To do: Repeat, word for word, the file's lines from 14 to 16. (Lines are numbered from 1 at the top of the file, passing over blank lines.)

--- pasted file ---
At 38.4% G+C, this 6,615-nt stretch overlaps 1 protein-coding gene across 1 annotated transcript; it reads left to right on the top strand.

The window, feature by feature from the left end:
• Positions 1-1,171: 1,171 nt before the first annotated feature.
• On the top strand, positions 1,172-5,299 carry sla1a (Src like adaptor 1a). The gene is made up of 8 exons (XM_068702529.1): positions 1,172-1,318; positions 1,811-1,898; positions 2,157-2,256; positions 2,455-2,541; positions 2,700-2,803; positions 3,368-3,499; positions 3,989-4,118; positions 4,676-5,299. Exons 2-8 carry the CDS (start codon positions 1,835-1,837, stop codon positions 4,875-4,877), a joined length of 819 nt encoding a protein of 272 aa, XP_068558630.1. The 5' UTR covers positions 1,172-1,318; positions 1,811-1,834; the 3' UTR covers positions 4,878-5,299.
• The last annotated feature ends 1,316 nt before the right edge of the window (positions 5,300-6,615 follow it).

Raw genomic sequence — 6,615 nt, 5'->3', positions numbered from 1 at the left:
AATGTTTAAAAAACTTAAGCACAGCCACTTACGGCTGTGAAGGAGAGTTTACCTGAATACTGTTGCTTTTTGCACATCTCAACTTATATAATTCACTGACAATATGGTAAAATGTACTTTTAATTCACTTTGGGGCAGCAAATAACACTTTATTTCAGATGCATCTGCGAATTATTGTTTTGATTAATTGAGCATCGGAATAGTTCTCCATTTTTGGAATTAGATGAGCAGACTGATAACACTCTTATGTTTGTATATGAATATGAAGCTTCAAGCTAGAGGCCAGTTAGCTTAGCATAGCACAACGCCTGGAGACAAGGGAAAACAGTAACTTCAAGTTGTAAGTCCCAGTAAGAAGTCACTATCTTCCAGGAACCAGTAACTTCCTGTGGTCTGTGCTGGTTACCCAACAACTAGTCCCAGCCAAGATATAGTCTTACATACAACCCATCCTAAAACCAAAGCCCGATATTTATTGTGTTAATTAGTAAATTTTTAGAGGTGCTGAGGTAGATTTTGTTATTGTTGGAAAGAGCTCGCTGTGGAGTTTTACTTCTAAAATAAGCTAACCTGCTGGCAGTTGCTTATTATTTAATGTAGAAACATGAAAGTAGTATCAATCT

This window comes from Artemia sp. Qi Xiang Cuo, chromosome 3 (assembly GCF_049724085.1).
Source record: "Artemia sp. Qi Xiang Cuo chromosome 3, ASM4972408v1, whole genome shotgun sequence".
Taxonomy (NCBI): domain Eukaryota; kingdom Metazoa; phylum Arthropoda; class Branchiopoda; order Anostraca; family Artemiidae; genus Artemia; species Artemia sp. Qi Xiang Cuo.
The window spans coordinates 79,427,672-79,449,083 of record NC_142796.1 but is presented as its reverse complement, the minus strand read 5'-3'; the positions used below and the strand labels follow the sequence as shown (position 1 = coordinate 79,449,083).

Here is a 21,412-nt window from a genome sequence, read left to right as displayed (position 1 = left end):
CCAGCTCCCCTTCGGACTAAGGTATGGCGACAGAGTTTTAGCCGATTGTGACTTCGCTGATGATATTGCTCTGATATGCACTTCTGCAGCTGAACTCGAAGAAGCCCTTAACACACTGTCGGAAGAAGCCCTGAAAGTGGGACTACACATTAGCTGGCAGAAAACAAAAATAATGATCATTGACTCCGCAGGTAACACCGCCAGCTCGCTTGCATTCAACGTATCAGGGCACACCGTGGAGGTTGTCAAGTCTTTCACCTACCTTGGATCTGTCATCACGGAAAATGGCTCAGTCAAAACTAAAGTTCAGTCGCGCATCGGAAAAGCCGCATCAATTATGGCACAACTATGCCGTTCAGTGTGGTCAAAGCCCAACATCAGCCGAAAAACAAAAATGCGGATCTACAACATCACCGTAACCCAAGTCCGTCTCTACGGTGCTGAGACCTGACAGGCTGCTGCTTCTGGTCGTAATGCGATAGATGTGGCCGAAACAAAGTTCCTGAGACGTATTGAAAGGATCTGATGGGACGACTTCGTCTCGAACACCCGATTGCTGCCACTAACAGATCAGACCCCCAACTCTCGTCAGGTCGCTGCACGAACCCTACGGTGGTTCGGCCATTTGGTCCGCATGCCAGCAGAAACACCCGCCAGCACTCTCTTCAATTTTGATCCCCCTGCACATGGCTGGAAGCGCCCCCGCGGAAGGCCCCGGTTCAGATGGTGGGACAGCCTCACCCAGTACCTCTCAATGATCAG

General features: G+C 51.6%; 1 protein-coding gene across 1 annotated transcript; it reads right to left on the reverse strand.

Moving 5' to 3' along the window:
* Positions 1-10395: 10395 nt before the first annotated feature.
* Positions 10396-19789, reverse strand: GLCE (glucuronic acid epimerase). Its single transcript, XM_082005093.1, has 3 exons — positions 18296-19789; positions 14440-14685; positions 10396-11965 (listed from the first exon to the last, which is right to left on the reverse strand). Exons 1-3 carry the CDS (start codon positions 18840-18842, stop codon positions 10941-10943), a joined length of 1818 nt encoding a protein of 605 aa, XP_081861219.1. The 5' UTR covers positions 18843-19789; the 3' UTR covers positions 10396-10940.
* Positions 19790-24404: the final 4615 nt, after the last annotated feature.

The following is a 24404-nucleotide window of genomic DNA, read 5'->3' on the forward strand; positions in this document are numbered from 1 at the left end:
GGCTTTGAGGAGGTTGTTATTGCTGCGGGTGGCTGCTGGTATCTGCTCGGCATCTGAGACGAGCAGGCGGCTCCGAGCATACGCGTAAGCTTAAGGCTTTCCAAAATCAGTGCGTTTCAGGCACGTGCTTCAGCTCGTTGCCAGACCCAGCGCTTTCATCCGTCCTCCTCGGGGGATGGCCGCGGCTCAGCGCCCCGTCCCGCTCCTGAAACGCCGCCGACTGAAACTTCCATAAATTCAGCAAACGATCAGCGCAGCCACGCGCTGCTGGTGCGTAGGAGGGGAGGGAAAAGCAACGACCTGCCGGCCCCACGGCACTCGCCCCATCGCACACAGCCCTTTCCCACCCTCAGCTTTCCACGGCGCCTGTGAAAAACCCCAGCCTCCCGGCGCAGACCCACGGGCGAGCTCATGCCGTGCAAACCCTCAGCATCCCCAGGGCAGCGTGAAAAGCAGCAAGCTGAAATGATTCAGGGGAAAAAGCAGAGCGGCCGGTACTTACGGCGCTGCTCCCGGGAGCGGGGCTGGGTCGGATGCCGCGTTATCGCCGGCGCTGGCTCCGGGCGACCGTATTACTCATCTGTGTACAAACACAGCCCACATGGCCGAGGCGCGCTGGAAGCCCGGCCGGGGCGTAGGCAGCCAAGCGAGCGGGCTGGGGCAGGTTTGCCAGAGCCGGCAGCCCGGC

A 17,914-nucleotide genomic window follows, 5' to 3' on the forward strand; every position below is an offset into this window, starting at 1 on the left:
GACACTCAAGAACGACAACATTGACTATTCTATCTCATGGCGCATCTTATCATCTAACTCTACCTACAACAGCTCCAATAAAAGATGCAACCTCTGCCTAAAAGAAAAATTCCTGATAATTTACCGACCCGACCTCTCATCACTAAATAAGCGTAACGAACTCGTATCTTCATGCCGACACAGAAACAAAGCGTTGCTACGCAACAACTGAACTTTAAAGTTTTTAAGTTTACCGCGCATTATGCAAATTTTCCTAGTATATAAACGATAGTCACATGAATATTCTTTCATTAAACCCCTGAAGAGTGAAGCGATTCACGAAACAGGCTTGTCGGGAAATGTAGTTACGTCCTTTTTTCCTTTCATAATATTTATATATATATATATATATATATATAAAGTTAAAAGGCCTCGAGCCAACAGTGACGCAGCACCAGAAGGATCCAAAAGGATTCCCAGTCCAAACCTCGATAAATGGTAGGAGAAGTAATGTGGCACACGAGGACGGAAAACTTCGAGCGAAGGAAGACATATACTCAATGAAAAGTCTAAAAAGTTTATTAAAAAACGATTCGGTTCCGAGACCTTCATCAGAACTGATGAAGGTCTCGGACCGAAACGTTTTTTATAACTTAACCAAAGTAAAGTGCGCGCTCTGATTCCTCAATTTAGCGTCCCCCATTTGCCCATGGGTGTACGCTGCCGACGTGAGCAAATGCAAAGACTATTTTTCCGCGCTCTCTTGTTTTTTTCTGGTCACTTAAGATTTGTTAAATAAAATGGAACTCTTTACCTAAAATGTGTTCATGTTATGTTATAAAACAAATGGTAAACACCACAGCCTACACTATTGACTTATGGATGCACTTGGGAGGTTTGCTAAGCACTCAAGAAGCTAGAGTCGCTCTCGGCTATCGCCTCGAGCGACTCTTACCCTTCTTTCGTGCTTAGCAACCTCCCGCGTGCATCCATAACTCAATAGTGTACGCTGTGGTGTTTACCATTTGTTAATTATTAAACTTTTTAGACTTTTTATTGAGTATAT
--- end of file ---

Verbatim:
General features: G+C 51.6%; 1 protein-coding gene across 1 annotated transcript; it reads right to left on the reverse strand.

Moving 5' to 3' along the window:
* Positions 1-10395: 10395 nt before the first annotated feature.